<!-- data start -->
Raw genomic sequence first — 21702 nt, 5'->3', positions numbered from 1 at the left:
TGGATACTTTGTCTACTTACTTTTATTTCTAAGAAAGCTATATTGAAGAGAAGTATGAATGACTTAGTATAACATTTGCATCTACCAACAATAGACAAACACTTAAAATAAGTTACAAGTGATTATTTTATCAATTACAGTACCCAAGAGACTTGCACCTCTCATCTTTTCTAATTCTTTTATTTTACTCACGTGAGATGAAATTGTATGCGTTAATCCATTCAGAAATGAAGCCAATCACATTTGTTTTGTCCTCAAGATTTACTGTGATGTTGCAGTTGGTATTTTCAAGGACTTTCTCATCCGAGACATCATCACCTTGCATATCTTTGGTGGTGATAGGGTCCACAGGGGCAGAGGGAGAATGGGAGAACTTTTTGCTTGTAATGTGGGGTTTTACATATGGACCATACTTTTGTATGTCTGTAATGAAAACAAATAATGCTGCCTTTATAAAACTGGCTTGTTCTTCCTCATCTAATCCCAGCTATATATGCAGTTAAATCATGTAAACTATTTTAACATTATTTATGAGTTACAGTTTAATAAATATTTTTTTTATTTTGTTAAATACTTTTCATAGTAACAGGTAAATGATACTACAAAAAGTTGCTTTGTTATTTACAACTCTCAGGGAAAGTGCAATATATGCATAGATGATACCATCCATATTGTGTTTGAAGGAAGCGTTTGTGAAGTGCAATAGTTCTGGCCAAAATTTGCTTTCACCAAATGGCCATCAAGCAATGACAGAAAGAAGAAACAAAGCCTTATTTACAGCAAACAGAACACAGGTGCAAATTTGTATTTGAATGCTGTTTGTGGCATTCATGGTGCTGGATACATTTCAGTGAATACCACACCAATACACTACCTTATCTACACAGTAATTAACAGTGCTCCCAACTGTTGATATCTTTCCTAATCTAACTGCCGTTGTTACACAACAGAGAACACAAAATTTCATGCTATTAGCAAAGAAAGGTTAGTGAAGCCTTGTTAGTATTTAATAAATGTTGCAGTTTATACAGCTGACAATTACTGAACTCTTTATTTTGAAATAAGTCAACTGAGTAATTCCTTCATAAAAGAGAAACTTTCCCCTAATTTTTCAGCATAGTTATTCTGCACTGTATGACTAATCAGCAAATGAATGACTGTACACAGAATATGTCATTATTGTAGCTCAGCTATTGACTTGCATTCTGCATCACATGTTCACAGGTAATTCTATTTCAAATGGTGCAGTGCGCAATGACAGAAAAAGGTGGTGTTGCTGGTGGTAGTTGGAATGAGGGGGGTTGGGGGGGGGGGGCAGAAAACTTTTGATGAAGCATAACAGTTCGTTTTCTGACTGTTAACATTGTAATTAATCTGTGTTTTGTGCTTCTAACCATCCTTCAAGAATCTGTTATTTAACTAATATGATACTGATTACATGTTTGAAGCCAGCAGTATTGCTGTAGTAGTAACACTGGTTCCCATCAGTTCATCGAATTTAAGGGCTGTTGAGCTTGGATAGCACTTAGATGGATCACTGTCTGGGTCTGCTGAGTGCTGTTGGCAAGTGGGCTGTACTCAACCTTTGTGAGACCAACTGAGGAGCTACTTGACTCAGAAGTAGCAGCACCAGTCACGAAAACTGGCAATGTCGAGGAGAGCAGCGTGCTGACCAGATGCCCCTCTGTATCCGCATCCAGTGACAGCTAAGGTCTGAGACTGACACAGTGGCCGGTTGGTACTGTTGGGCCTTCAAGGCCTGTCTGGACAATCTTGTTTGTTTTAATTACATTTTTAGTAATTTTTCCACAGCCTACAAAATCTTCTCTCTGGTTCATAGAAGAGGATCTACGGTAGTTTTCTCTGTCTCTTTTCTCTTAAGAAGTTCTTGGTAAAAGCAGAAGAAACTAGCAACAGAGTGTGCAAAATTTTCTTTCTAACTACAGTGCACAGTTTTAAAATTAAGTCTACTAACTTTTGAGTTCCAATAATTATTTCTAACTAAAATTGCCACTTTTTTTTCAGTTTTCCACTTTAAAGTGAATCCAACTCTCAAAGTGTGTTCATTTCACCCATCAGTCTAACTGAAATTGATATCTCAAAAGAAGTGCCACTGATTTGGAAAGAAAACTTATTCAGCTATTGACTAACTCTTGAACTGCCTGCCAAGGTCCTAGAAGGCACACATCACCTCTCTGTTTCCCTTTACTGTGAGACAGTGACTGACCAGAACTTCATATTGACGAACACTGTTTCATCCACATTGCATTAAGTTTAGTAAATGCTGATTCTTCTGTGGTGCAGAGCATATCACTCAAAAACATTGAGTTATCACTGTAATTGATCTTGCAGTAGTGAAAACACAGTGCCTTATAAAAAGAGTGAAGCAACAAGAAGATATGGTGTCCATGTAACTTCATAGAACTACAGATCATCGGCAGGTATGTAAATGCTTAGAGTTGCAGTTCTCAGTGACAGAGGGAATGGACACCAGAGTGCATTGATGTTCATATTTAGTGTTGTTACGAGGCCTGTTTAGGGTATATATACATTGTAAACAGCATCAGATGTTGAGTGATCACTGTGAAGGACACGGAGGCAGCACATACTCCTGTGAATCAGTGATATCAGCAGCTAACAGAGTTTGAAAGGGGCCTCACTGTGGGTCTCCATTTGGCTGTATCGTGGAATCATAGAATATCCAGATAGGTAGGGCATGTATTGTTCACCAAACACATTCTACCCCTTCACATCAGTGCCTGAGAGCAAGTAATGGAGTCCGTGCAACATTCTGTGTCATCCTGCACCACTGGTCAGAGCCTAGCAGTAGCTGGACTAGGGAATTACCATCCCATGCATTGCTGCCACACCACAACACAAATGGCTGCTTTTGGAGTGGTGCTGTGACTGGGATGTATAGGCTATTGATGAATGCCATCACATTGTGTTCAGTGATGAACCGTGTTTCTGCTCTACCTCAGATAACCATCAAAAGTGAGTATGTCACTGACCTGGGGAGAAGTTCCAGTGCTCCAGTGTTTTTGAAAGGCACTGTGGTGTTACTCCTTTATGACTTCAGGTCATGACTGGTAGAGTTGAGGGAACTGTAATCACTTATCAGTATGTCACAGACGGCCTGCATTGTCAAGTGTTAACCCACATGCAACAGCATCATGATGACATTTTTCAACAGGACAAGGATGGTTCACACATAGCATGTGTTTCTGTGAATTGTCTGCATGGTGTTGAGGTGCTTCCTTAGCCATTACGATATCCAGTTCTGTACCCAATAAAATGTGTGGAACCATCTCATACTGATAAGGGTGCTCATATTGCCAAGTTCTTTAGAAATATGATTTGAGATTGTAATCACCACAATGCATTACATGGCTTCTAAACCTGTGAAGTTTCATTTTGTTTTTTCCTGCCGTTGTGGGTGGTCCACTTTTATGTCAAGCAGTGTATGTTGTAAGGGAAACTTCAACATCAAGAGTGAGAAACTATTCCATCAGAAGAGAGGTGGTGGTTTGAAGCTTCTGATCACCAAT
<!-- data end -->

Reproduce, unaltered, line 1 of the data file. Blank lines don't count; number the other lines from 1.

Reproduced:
Raw genomic sequence first — 21702 nt, 5'->3', positions numbered from 1 at the left: